A common provision in employment contracts is the covenant not to compete. These clauses will also be present when someone is selling their business. The law upholds these provisions not to prevent competition but to help companies protect trade secrets, customer lists, and confidential information. This is especially true in service industries where customers are more attached to their salesman than the company itself.
Each state may vary on how they enforce non-competition clauses. For a non-compete agreement to be enforceable in New Jersey, courts require that the non-compete agreement protects the legitimate interests of the employer but also does not impose an undue hardship on the employee and is not injurious to the public. Legitimate employer interests include items such as customer lists and trade secrets. Courts will find non-compete clauses to create an undue hardship if an employee will be unable to find work. In order to pass judicial scrutiny, covenants not to compete should be restricted to a reasonable geographical area and duration. These clauses should also be limited to the relevant field of employment. To determine if a contract is injurious to the public, a court will look into whether the terms of the contract hampers the availability of goods or services in the relevant industry or curtail long-term research and development.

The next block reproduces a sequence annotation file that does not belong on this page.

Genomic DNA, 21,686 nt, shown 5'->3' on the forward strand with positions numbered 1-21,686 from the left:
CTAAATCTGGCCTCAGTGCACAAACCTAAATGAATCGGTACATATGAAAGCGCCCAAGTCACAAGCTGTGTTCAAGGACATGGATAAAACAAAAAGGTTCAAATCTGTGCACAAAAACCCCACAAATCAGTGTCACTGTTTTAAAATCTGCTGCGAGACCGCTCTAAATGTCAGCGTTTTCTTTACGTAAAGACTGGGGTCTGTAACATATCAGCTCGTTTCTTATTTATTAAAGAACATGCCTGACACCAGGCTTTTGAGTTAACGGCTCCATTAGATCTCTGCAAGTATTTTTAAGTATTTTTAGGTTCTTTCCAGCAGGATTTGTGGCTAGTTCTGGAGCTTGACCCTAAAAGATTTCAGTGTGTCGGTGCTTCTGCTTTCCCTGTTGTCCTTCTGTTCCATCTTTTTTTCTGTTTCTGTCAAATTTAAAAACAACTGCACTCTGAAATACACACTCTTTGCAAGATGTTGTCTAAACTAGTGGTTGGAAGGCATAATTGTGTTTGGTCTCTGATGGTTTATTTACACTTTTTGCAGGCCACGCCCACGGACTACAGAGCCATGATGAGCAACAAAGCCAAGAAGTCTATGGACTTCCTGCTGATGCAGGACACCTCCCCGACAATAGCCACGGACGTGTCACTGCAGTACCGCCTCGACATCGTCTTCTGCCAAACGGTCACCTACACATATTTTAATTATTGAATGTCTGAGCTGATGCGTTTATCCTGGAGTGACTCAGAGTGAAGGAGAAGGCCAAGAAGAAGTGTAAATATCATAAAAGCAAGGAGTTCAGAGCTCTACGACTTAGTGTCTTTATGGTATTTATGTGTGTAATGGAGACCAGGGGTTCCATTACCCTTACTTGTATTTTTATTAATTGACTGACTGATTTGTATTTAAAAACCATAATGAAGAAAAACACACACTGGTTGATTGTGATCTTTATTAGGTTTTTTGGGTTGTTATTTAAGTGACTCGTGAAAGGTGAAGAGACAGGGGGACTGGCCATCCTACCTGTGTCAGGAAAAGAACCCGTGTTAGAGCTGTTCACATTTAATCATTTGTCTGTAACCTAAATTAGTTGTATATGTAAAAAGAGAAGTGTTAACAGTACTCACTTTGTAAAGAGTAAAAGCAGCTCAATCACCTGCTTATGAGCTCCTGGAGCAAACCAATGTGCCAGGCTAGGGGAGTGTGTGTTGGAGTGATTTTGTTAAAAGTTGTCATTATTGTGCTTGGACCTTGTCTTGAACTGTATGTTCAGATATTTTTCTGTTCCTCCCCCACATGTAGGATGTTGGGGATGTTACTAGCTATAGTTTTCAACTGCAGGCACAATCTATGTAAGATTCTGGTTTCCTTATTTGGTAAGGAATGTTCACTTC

Other factors can affect the enforceability of a covenant not to compete as well. If an employee quits instead of getting fired, a court will generally be less likely to find undue hardship. If the court is analyzing a contract for the sale of a business, they will also be more lenient when evaluating the contract language. Courts are interested in protected the good will of the purchased company so preventing directly competition from old employees makes sense.
On April 4th, 2013, three state assemblymen introduced bill A3970 to the New Jersey assembly. As of the time of this writing, the bill is still in committee review by the Assembly Labor Committee. This bill would prevent the future enforcement of covenants not to compete on any individual eligible to receive unemployment benefits. The bill would not apply to any contracts currently in effect before, or upon, the bill’s passage. If it does pass, non-compete clauses would only be enforceable against employees who immediately switch jobs or are otherwise ineligible for unemployment benefits. This is certainly a development for employers and employees to keep an eye on.
If you are subject to, or need some to craft, a covenant not to compete, you can contact Stone Law at 732-444-6303 or leave us a message on our website.